Global Game Jam 2011 - 48 Hours to Develop a Game

By Published January 31, 2011 at 1:41 am
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Thirty-some developers and a few emptied vending machines were the result of this past weekend's Global Game Jam in Durham, NC; aspiring game makers were given a time-limit of forty-eight hours to concept, program, and polish a game for a worldwide (over 6000 members total!) development bonanza. The result was an abundance of sleep-deprived, over-caffeinated, and dedicated coders and artists.

This year's theme was "Extinction," and the groups were left to their own devices to decide what that meant to them. At the surface, to me, it sounded like an animal rights support theme. The key word here is 'sounded.' After spending a few hours with different participating teams, the message was diluted by gratuitous amounts of guns, aliens, and Dodo guts. That makes a better game, anyway.

Yes. Dodos. The Dodo bird made its long awaited return at the Global Game Jam, only to be obliterated (hundreds of times over, mind you) by anvils and other Wile E. Coyote instruments. The group, who wished to remain anonymous to protect themselves from PETA, told me that the game's focus was to "Kill dodo birds. Lots of them. Like... hundreds." When I took a look at the prototype of the game (it was still in early development when I visited), it looked fast-paced and humorous. Dodo Destruction also had the most impressive art (above), and for a game made in forty-eight hours, I was thoroughly impressed.

Another group decided on Weekend of Mass Destruction (available here) for their game name, and sold me on the idea immediately; you're an alien who hasn't had a day off in 300 years, and he finally gets a weekend off. With enough nukes to end the cold war, he sets off to destroy planets as a vacation. Genius. I asked Travis Thompkins what the most fun part of the entire event was, "Talking smack to each other. You have to make it fun -- it's not supposed to be really serious." Considering the concrete floor they were sleeping on, it'd be hard not to have a sense of humor.

The entirety of the event was largely dedicated to the development and learning process -- it'll teach devs to crunch under pressure, produce a fun and lightweight idea, and then move on. "It's not a competition. As long as they're sharing," Michael Lee, the organizer of the Durham event told me. "People start with small games and expand from there. We've had some success stories where people continued developing their game after the jam." The attendees had the same idea, Alan Youngblood said: "It's a sharing environment. Everyone helps each other."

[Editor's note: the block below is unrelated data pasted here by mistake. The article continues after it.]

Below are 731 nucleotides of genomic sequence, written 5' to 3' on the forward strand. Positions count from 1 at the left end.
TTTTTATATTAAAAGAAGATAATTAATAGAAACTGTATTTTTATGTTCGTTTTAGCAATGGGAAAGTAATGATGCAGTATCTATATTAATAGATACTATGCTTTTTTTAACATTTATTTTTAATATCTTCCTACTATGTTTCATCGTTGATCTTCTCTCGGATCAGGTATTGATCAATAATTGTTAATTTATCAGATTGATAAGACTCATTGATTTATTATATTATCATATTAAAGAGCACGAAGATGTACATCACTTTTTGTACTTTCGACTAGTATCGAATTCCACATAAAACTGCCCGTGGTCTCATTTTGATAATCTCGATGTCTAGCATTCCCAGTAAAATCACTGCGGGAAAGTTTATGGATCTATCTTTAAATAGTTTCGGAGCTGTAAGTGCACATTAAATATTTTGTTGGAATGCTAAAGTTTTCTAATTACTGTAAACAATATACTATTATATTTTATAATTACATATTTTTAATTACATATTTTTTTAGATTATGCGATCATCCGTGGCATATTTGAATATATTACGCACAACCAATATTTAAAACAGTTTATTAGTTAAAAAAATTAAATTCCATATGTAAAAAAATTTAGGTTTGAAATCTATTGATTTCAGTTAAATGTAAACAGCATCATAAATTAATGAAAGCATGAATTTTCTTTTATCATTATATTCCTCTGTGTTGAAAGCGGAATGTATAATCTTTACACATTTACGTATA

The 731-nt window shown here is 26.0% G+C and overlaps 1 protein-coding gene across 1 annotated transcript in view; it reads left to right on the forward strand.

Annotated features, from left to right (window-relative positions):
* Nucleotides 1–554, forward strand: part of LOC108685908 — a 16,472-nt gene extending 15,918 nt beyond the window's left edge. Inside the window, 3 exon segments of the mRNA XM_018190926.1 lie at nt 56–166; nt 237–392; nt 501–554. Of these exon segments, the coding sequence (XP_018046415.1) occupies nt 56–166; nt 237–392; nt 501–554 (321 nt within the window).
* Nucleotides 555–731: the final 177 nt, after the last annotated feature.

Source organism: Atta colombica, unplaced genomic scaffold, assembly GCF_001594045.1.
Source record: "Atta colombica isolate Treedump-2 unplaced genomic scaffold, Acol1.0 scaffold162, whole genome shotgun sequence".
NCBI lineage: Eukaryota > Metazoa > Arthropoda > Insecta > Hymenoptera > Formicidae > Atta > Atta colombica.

Despite the inherent carnage and hilarity surrounding a theme like "extinction," the jam is a perfect place for veteran and experienced developers to collaborate and, in the least, build up a resume and some experience. In only forty-eight hours, over 1000 games were submitted to the Global Game Jam repository. It is simply remarkable how much can be accomplished with enough dedication and caffeine. I can only imagine the strides that will be taken when cots and sleeping quarters are available. Michael summed it all up beautifully: "It doesn't matter how great the game is, or even if it's entirely functional. It matters that you made something with a group of people. It proves that these guys can work in the [games] industry."

The Game Jam takes place every year. Visit their website for registration information.

~Steve "Lelldorianx" Burke

Last modified on June 09, 2011 at 1:41 am
Steve Burke

Steve started GamersNexus back when it was just a cool name, and now it's grown into an expansive website with an overwhelming amount of features. He recalls his first difficult decision with GN's direction: "I didn't know whether or not I wanted 'Gamers' to have a possessive apostrophe -- I mean, grammatically it should, but I didn't like it in the name. It was ugly. I also had people who were typing apostrophes into the address bar - sigh. It made sense to just leave it as 'Gamers.'"

First world problems, Steve. First world problems.

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